U.S. equities: earnings disconnect with 2023 guidance
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U.S. EQUITIES: EARNINGS DISCONNECT WITH 2023 GUIDANCE (1015 GMT)
Investors will likely grapple with a widening disconnect this earnings season with better-than-expected U.S. quarterly earnings against a weaker corporate guidance for 2023, says J.P.Morgan.
In 2023, JPM sees a challenging outlook for U.S. equities with negative revisions to estimates, even though corporate fundamentals were resilient throughout 2022, despite macro and geopolitical headwinds.
"Disconnect between bottom-up consensus estimates and our equity macro models continues to widen," JPM adds.
Lately, while U.S. equities have been shrugging off bad economic news and rising on weaker jobs market data and lower bond yields, however, brokerage does not see it persisting and expects weaker guidance to put downward pressure on equities.
Nearly 165 million people were either in jobs or looking for them last month, a record high that showed a long-hoped-for improvement in labour supply suggesting the U.S. job market is starting to move the way the U.S. central bank has hoped it will, in its battle against inflation.
"Recent steady bid for equities from non-fundamental/ systematic strategies on the back of declining volatility could start to lose steam, while cross-asset flows are likely to become an increasing headwind for equities in the coming months," JPM says.
Brokerage expects a 4-5% positive earnings surprise in the fourth quarter on the back of resilient demand last quarter and better-than-expected margins, however, sees FY2023 outlook to be less optimistic relative to current estimates as consumers and corporates turn more cautious and postpone discretionary and growth-related spending.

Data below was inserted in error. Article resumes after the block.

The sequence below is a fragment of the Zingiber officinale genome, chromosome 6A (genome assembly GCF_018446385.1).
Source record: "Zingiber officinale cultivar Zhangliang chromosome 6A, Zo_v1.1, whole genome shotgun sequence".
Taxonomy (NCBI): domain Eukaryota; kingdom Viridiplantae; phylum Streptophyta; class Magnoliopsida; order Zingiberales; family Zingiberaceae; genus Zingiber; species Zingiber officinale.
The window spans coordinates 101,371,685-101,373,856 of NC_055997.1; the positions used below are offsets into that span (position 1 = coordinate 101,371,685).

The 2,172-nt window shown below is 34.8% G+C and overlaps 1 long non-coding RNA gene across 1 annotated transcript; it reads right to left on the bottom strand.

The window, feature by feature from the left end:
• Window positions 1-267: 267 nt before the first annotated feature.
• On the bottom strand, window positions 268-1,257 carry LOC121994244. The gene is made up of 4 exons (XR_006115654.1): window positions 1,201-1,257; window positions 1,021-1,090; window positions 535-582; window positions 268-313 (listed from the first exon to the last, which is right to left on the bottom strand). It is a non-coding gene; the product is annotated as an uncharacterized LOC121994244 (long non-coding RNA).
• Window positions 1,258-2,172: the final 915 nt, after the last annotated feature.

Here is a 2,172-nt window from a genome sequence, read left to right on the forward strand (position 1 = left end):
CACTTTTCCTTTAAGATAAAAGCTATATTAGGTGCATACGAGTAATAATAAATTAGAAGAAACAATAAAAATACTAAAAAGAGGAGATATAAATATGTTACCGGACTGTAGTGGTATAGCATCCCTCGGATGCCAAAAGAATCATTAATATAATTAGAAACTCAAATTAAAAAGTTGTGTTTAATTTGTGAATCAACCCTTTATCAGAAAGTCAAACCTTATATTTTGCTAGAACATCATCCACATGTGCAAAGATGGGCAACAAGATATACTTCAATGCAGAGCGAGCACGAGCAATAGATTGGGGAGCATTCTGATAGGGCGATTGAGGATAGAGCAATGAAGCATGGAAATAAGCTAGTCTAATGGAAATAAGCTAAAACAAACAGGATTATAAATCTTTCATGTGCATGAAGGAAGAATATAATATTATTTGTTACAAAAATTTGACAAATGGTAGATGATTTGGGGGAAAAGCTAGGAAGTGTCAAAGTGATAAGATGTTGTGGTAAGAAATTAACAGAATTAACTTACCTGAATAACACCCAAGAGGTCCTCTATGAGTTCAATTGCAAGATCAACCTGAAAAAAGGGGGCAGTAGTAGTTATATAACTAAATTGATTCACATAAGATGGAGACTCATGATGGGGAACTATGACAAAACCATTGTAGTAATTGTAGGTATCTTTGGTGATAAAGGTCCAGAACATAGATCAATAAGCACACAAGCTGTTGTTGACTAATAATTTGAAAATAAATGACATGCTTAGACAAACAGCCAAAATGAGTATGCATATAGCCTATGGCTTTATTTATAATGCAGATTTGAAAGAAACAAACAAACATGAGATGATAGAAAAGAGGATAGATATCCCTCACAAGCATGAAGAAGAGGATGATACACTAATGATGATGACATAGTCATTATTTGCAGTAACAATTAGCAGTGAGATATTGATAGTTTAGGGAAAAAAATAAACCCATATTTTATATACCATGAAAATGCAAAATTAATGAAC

Separately, Citigroup in a note says, U.S. equity funds enjoyed continued inflows in 2022, which is unusual during a equity sell-off and as a result, could leave the equity market vulnerable to future outflows.
EUROPEAN SHARES CLIMB ON CHINA OPTIMISM (0925 GMT)
European shares opened higher amid optimism about China's reopening with Chinese officials playing down the country's COVID outbreak as the Lunar New Year rush runs at full tilt.
More than 2 billion trips are expected to take place across China between Jan. 7 and Feb. 15, the Chinese government estimated.
The pan-European STOXX 600 .STOXX is up 0.2%, with oil and gas .SXEP and real estate .SX86P sectors leading the pack, up around 0.7%.
Energy stocks tracked crude prices higher on hopes of a recovery in demand in the world's second-biggest economy.
A fresh batch of earnings results tempered the enthusiasm. Shares of Sweden's Ericsson ERICb.ST fell 8% as the networking and telecommunications firm's core earnings missed expectations for the third quarter in a row.
Shares of British lender Close Brothers CBRO.L are down 13% after trading update.
FRET ABOUT DEBT? (0800 GMT)